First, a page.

New $13,000 vehicle will get to MacArthur beach patients faster


When a beach-goer gets heat exhaustion or gashes a foot against the rocks at MacArthur Beach State Park, medics will be able to reach him or her much more quickly.

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The park has a new, $12,000 utility vehicle that paramedics or park staff can drive through a new crossover directly onto the beach, shaving off response time. The paramedics can securely lock a stretcher into the back, thanks to another $1,000 the Friends of MacArthur Beach State Park pitched in to modify the vehicle, said Executive Director Cheryl Houghtelin.

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MacArthur’s situation is unique in that the parking lot is separated from the unguarded beach by a 1,600-foot boardwalk across an estuary, stairs and a wooden ramp. Most other state parks have beaches that are easily accessible from the parking lot, said Don Bergeron, assistant bureau chief of the Florida Division of Recreation and Parks, District 5.

The new vehicle is vary narrow, so it will easily fit down a dirt path that parallels the beach, Houghtelin said.

Until now, park staff or paramedics would take the seats off a tram, grab a stretcher, run down onto the beach and load the person onto the tram’s flat bed. All of that maneuvering took 38 minutes, Park Manager David Dearth said.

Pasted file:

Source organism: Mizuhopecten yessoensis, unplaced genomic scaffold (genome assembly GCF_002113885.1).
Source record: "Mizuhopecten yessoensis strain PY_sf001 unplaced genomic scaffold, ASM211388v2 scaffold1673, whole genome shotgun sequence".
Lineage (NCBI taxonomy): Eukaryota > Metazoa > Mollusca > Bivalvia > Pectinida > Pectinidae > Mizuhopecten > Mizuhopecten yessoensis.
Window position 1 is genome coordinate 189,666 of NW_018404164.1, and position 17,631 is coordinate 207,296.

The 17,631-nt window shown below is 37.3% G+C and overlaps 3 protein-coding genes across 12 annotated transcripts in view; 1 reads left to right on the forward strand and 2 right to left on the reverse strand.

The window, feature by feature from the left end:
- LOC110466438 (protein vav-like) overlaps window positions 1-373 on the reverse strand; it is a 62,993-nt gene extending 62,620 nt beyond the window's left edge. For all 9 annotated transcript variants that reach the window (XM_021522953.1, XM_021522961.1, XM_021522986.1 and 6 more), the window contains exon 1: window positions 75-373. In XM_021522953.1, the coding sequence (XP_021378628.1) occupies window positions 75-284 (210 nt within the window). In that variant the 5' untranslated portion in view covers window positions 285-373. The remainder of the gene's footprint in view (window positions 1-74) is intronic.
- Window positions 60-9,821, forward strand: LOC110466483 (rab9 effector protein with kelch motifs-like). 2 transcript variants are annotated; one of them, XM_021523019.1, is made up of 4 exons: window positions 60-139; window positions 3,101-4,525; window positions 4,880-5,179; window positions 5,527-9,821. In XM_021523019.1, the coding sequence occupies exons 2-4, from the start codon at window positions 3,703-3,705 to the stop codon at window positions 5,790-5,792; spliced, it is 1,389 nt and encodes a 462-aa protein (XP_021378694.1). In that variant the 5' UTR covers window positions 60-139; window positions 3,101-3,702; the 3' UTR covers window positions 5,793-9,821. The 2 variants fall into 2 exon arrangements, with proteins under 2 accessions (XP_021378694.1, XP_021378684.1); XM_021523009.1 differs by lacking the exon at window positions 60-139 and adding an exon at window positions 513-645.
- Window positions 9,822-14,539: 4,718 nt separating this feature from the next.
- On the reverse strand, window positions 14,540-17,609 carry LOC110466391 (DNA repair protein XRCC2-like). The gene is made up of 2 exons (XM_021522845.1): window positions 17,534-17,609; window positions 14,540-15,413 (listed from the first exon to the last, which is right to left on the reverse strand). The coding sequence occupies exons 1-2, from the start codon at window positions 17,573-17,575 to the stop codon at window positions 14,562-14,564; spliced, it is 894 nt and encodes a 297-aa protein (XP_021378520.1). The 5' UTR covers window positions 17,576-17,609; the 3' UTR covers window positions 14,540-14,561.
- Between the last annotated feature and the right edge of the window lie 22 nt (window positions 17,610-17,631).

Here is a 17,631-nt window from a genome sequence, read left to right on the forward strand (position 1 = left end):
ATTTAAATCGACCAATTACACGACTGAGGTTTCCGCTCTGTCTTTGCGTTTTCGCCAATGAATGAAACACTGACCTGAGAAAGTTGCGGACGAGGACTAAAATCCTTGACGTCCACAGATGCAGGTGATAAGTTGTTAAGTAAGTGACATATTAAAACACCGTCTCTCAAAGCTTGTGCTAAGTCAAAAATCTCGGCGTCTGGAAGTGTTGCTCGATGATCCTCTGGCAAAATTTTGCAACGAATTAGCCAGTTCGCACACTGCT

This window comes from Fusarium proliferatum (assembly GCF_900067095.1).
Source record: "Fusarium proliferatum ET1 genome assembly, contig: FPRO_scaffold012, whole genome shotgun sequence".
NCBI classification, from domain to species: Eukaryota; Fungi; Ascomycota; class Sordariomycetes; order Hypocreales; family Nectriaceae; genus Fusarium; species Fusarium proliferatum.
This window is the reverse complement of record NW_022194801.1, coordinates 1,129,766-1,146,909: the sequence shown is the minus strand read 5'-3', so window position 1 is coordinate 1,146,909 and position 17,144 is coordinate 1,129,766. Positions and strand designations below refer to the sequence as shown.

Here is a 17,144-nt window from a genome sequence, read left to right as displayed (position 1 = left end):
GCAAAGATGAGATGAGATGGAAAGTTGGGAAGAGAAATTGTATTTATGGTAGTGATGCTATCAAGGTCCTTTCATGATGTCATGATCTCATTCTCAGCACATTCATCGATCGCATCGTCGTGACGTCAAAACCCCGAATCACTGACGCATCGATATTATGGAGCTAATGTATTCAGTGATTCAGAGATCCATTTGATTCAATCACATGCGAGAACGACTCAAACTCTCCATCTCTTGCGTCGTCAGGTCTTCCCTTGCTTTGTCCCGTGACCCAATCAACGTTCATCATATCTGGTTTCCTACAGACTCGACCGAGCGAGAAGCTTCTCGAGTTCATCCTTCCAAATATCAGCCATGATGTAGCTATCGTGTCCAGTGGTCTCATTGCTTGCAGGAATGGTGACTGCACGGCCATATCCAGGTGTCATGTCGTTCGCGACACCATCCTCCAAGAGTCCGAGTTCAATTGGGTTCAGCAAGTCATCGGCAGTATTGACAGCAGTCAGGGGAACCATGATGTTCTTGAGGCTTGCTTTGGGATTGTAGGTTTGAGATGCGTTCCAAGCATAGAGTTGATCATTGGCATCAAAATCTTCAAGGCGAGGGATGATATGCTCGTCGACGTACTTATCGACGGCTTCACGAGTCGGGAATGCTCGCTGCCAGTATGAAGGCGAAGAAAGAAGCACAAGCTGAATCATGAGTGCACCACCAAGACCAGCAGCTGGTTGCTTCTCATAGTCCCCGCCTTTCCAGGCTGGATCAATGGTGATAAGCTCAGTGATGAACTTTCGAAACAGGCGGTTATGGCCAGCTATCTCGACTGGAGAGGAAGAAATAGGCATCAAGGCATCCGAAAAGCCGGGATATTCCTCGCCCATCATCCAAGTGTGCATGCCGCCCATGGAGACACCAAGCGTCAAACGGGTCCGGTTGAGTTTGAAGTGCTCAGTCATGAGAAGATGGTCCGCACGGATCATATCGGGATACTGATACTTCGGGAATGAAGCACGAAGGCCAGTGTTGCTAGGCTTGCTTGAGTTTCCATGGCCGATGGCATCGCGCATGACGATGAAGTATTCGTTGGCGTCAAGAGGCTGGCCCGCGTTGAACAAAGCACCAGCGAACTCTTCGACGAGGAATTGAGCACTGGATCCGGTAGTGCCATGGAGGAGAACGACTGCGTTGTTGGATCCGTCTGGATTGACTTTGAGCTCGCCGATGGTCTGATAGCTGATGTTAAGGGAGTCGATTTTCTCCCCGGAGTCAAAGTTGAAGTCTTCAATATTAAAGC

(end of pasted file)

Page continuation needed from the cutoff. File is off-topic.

With the new apparatus, Dearth estimates it will take about 14 minutes to get to a person who needs help.

North Palm Beach paramedics will train themselves and the park staff on how to use the specially-outfitted utility vehicle.

“This just speeds up that process, allows us to get to the patient in a more expeditious way,” North Palm Beach Fire Rescue Chief J.D. Armstrong said. “This is phenomenal. This will take us everywhere we need to go and get the patient back where they need to be.”

Armstrong said paramedics aren’t at the park often, but when they are, it’s usually for a serious medical issue.

MacArthur Beach State Park is the first of more than 100 state parks to have the utility vehicle for emergency use. That’s because of the initiative of the park’s management, said Bergeron.



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